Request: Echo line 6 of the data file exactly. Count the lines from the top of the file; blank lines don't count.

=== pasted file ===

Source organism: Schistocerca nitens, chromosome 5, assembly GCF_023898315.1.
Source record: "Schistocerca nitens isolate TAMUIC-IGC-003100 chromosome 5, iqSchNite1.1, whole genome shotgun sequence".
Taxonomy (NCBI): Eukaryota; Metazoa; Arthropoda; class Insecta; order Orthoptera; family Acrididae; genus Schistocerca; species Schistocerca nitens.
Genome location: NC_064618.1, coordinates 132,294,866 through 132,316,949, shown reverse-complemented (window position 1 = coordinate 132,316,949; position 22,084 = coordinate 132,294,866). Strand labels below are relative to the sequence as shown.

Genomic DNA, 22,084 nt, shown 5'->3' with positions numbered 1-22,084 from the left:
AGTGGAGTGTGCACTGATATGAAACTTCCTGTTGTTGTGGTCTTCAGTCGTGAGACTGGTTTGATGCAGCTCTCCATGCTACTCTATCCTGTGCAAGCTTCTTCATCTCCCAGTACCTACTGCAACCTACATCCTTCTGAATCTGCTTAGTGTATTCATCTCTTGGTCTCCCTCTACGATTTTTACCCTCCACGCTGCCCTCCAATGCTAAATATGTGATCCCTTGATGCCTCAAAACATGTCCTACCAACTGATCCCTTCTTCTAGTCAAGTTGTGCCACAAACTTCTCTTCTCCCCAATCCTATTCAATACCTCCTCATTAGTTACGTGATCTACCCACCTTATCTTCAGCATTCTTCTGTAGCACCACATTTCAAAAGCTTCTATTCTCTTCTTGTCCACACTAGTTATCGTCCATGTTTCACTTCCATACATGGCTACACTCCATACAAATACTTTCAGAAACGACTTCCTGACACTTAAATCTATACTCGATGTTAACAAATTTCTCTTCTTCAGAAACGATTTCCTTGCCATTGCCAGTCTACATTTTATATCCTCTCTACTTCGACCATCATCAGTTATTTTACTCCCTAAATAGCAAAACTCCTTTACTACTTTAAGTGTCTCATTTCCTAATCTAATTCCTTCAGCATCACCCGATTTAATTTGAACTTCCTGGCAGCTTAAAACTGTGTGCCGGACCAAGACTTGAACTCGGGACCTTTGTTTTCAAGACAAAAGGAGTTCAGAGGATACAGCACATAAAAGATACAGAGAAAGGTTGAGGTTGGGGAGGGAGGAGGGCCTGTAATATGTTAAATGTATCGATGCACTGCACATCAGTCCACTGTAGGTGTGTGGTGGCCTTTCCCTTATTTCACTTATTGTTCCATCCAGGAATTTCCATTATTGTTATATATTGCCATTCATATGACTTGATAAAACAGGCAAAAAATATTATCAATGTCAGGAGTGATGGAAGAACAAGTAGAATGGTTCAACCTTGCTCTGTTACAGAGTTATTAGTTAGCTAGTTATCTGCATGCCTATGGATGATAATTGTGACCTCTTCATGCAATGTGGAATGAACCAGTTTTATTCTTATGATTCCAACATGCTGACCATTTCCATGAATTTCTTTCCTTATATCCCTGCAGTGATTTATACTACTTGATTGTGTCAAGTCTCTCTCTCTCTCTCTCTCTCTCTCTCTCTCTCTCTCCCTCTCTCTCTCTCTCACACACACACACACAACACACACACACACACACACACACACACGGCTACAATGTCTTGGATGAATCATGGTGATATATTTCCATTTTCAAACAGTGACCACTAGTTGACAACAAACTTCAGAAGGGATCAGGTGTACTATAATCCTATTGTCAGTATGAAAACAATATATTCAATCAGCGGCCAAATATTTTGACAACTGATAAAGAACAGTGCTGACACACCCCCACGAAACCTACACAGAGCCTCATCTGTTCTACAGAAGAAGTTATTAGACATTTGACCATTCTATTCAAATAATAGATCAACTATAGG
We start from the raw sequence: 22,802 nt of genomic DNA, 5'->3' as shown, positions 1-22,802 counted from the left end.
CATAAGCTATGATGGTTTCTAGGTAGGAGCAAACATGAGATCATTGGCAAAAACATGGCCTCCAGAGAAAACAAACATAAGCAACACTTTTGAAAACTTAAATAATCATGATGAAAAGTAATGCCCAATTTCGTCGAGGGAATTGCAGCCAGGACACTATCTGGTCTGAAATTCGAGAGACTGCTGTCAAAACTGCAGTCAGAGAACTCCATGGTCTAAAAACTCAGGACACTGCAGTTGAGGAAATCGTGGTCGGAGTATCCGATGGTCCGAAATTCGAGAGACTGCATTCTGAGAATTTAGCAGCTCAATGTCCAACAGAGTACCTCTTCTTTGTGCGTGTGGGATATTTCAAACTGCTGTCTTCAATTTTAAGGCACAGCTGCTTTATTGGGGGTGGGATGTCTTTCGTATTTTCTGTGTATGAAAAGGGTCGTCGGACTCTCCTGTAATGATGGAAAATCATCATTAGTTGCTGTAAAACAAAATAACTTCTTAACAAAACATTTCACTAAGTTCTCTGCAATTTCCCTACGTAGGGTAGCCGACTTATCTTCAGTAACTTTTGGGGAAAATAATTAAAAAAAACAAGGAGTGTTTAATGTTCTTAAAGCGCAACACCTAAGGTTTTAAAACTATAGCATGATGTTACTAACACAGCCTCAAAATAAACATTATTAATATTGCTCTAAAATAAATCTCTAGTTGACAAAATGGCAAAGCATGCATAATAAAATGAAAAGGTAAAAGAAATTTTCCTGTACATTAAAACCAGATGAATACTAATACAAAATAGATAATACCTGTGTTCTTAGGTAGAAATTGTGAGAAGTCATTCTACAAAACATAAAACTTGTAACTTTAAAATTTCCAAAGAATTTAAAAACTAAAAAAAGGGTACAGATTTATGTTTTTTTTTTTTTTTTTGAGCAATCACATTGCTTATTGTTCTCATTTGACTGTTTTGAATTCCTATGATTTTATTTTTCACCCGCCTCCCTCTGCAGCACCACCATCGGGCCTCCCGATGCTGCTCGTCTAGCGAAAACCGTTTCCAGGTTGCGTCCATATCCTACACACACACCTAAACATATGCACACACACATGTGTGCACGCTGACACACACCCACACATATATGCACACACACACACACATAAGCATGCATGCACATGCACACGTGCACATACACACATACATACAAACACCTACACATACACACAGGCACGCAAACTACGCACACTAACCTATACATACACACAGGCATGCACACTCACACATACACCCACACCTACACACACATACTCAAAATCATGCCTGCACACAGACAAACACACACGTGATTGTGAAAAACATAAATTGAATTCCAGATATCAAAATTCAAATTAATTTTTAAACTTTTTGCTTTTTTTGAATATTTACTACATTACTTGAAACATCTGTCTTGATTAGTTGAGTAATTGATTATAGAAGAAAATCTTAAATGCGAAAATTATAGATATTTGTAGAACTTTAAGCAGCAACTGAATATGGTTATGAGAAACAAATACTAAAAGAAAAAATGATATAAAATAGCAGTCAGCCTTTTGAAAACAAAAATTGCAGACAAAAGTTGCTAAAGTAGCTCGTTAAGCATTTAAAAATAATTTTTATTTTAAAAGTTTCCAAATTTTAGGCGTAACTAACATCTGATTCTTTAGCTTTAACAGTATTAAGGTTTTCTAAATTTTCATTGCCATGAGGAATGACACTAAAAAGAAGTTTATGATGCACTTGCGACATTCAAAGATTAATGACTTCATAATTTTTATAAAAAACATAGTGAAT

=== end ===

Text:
AGTGGAGTGTGCACTGATATGAAACTTCCTGTTGTTGTGGTCTTCAGTCGTGAGACTGGTTTGATGCAGCTCTCCATGCTACTCTATCCTGTGCAAGCTTCTTCATCTCCCAGTACCTACTGCAACCTACATCCTTCTGAATCTGCTTAGTGTATTCATCTCTTGGTCTCCCTCTACGATTTTTACCCTCCACGCTGCCCTCCAATGCTAAATATGTGATCCCTTGATGCCTCAAAACATGTCCTACCAACTGATCCCTTCTTCTAGTCAAGTTGTGCCACAAACTTCTCTTCTCCCCAATCCTATTCAATACCTCCTCATTAGTTACGTGATCTACCCACCTTATCTTCAGCATTCTTCTGTAGCACCACATTTCAAAAGCTTCTATTCTCTTCTTGTCCACACTAGTTATCGTCCATGTTTCACTTCCATACATGGCTACACTCCATACAAATACTTTCAGAAACGACTTCCTGACACTTAAATCTATACTCGATGTTAACAAATTTCTCTTCTTCAGAAACGATTTCCTTGCCATTGCCAGTCTACATTTTATATCCTCTCTACTTCGACCATCATCAGTTATTTTACTCCCTAAATAGCAAAACTCCTTTACTACTTTAAGTGTCTCATTTCCTAATCTAATTCCTTCAGCATCACCCGATTTAATTTGAACTTCCTGGCAGCTTAAAACTGTGTGCCGGACCAAGACTTGAACTCGGGACCTTTGTTTTCAAGACAAAAGGAGTTCAGAGGATACAGCACATAAAAGATACAGAGAAAGGTTGAGGTTGGGGAGGGAGGAGGGCCTGTAATATGTTAAATGTATCGATGCACTGCACATCAGTCCACTGTAGGTGTGTGGTGGCCTTTCCCTTATTTCACTTATTGTTCCATCCAGGAATTTCCATTATTGTTATATATTGCCATTCATATGACTTGATAAAACAGGCAAAAAATATTATCAATGTCAGGAGTGATGGAAGAACAAGTAGAATGGTTCAACCTTGCTCTGTTACAGAGTTATTAGTTAGCTAGTTATCTGCATGCCTATGGATGATAATTGTGACCTCTTCATGCAATGTGGAATGAACCAGTTTTATTCTTATGATTCCAACATGCTGACCATTTCCATGAATTTCTTTCCTTATATCCCTGCAGTGATTTATACTACTTGATTGTGTCAAGTCTCTCTCTCTCTCTCTCTCTCTCTCTCTCTCTCTCTCCCTCTCTCTCTCTCTCACACACACACACACAACACACACACACACACACACACACACACGGCTACAATGTCTTGGATGAATCATGGTGATATATTTCCATTTTCAAACAGTGACCACTAGTTGACAACAAACTTCAGAAGGGATCAGGTGTACTATAATCCTATTGTCAGTATGAAAACAATATATTCAATCAGCGGCCAAATATTTTGACAACTGATAAAGAACAGTGCTGACACACCCCCACGAAACCTACACAGAGCCTCATCTGTTCTACAGAAGAAGTTATTAGACATTTGACCATTCTATTCAAATAATAGATCAACTATAGG